Серёжа, Sergey

  5. #5
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    Default Re: Visulalizing 2 nanograms....i.e. 0.000000002 grams

    Quote Originally Posted by cerezha View Post
    Well, 0.078 μg x 1000=78 ng and 0.0039 μg x 1000 = 3.9 ng, which is 2x more than in original post, but it could not change the picture - the bottom line is that it is VERY small amount! I do not like your aggressive tone - you sounded rude and uneducated... If you so knowledgeable - just do all right calculations, determine the specific gravity of imidacloprid powder (I want to see how you could do it) and give us YOUR estimate and we'll see how it is different from original post. Be friendly...
    So a 100 percent error is acceptable? To whom?

    Including 4 completey erroneous items (at least 4) in the OP is acceptable? To whom?

    And as far as doing the clacs. I pointed out that there is no way to figure out the volume w/o using the SG, so the appraoch was wrong to begin with, besides the value selected for one of the input variables, and the math. It's not up to me to figure out what the OP was trying to present, how he was trying to present it, and then fix it for him. Everything about the post is wrong, period.

    Only the uneducated would allow the unacceptable presentaion of data such as this (and I cringe to use the word data) and that offends me.

    Sensationalism, faulty data, and faulty appliaction of data is no way to solve a problem. Never has and never will be.
    Honey Badger Don't Care ಠ_ಠ ~=[,,_,,]:3

  6. #6
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    Default Re: Visulalizing 2 nanograms....i.e. 0.000000002 grams

    Quote Originally Posted by cerezha View Post
    Well, 0.078 μg x 1000=78 ng and 0.0039 μg x 1000 = 3.9 ng, which is 2x more than in original post...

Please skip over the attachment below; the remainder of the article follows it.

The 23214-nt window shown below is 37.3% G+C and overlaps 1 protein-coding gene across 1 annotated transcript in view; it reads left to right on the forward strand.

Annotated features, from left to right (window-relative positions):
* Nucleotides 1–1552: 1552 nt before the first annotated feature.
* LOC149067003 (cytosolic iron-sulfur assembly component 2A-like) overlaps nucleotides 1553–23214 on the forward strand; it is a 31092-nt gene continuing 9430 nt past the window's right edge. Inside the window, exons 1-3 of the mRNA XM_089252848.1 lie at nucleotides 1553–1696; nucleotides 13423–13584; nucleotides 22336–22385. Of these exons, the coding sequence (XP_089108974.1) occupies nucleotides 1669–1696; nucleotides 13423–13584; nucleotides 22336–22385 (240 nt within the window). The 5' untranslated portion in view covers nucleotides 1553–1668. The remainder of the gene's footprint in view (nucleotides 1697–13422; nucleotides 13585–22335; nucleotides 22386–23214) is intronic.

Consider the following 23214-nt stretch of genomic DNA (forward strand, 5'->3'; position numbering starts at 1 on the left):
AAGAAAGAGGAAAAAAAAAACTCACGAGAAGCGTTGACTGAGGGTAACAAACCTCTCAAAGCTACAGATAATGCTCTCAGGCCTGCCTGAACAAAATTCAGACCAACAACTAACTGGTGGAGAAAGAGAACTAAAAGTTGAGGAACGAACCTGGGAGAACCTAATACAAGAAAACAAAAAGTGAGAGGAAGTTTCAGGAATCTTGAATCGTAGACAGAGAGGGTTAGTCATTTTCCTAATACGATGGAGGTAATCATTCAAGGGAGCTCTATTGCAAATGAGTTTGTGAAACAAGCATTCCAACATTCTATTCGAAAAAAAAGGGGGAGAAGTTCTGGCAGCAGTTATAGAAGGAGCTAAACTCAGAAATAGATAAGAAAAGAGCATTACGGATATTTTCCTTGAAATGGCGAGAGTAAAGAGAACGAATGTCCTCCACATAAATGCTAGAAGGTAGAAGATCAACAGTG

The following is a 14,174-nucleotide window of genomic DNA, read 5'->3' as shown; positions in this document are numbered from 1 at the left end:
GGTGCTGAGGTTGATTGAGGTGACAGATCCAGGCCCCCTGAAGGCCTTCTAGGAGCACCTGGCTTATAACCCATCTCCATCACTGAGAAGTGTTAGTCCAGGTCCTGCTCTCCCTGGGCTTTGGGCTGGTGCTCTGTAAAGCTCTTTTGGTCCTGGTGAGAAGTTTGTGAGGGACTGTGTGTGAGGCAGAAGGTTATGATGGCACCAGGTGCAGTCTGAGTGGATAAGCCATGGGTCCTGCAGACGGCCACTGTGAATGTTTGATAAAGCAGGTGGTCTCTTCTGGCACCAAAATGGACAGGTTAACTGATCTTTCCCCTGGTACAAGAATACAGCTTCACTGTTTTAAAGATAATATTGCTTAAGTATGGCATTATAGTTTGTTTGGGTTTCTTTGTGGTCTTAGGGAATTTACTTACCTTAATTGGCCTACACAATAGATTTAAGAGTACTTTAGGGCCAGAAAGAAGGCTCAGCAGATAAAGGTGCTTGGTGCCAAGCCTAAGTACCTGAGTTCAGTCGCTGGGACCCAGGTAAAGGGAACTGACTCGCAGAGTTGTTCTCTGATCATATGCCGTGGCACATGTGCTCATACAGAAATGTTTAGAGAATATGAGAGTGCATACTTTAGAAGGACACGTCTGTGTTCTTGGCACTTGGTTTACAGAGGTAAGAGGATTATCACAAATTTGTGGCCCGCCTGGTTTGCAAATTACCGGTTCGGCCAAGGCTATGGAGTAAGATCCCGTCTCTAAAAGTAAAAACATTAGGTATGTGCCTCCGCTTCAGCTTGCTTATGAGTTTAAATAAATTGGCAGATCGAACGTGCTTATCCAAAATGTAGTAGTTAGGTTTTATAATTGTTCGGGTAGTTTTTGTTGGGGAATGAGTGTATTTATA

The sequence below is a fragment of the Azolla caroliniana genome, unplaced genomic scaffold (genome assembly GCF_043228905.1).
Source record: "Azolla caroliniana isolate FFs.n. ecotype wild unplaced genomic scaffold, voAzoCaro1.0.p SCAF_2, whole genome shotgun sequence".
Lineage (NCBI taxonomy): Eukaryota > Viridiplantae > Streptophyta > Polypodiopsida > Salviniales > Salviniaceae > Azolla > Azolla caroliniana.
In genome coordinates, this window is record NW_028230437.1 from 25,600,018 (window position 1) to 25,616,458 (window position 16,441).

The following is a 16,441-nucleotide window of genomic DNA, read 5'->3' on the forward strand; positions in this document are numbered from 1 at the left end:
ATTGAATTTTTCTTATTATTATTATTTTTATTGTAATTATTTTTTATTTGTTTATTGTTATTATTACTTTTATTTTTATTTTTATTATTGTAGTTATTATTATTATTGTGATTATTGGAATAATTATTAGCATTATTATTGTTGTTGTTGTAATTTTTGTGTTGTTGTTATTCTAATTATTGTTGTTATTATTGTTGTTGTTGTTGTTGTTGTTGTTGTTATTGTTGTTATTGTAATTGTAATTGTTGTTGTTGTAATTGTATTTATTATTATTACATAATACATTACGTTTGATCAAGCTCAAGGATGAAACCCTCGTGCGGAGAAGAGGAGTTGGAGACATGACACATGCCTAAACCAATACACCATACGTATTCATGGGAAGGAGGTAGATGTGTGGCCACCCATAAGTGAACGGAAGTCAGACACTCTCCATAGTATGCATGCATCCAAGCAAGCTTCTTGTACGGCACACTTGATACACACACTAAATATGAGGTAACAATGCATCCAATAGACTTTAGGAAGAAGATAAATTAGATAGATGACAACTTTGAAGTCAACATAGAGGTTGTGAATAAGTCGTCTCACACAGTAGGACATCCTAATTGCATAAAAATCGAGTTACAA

In the context of killing all of the bees in Texas……

    By definition of LD50, 0.0039 μg of imidacloprid would kill only 50% of the bees. So there exists a 100 percent error in your approach. This is unacceptable.

    The LD100 of imidacloprid would be much higher than the LD50, so there is a compound error of over 100% in your approach. This is unacceptable.

    I have provided everything that you need to calculate how much imidacloprid that it would take to kill all of the honeybees in Texas (on a volume basis). The only 2 missing variables are the SG of imidacloprid and the LD100 of imidacloprid and then to do the calculations correctly this time. I am not going to do this for you.

    Sensationalism, faulty data, and faulty appliaction of data is no way to solve a problem. Never has and never will be.
    Honey Badger Don't Care ಠ_ಠ ~=[,,_,,]:3

  7. #7
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    Default Re: Visulalizing 2 nanograms....i.e. 0.000000002 grams

    The calculations are not hard, and it is interesting (and maybe useful?) to be able to visualize these things.

    There are many estimates of LD50 for imidacloprid on honey bees, but let's take a published value of 0.008 g (8 ng) per bee. (http://www.cdpr.ca.gov/docs/emon/pub...clprdfate2.pdf)